The biggest problem is that, in order to include everything we know makes a good lesson, you have to write a book. It simply isn't possible to show everything you can do with a group, so signposting to the observer where you want them to look is essential.
Added to that you have the problem of different subjects, agendas, educational theories and trends, skills, objectives, outcomes, assessment, feedback, taxonomies and so on. Also, people like to plan in the way that suits them, nine times out of ten focusing too much on the 'what', rather than the 'why'.
At school, we had a perfectly serviceable plan based on the Accelerated Learning cycle. This saw us through two Ofsted inspections, but as the goalposts have recently shifted, it needed looking at again. It also suggested that there was only one cycle in every lesson, when we know that one lesson could have several cycles, or one cycle take several lessons to complete, depending upon what you are doing.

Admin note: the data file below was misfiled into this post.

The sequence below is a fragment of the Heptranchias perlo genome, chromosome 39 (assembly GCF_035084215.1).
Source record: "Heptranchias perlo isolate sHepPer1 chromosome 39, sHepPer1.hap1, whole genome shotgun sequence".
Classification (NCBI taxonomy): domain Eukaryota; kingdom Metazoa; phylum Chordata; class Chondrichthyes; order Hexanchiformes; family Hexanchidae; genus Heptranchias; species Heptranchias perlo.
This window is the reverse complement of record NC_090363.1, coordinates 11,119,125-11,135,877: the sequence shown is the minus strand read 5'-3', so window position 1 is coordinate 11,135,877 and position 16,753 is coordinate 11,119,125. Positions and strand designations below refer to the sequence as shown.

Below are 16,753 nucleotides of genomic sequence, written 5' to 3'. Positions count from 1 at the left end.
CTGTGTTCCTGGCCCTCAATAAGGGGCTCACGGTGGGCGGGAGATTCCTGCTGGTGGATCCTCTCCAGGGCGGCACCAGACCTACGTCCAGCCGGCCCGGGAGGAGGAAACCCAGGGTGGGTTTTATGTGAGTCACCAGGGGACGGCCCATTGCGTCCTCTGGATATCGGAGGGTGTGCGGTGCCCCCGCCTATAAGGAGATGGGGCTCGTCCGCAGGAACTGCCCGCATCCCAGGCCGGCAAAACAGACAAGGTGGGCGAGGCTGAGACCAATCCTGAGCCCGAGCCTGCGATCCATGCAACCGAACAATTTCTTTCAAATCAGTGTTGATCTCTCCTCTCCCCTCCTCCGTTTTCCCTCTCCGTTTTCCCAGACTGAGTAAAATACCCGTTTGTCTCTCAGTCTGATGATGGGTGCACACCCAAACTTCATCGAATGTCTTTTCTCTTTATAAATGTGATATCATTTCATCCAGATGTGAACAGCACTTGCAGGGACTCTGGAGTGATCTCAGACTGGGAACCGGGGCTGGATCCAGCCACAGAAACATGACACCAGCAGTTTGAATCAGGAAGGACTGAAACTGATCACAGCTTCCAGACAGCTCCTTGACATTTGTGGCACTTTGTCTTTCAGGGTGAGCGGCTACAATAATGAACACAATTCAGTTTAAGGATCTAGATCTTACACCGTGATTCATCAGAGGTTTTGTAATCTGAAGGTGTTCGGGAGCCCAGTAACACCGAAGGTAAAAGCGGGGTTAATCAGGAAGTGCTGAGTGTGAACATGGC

So, after feedback from lots of departments and researching how it works in other schools, is is the result:

The key thinking is that starting with the question: What progress do I want students to make? And then planning the activity, AfL and differentiation alongside it, helps you to plan a really good lesson AND demonstrate clearly to an observer WHY you are doing what you are doing. Homework gets the same treatment to ensure it isn't tagged on as an after thought.
With the lesson plan comes a group plan:

On here you can put target levels, actual levels, which groups students belong to (G&T, SEN, FSM, etc.) and make it clear how you are targeting underachievement. I colour code it red and green. It forces me to work those students into the lesson plan if I've highlighted them for an observer! Once completed, the boxes can be dragged to create a seating / group plan very easily, taking all that student's info. along with them.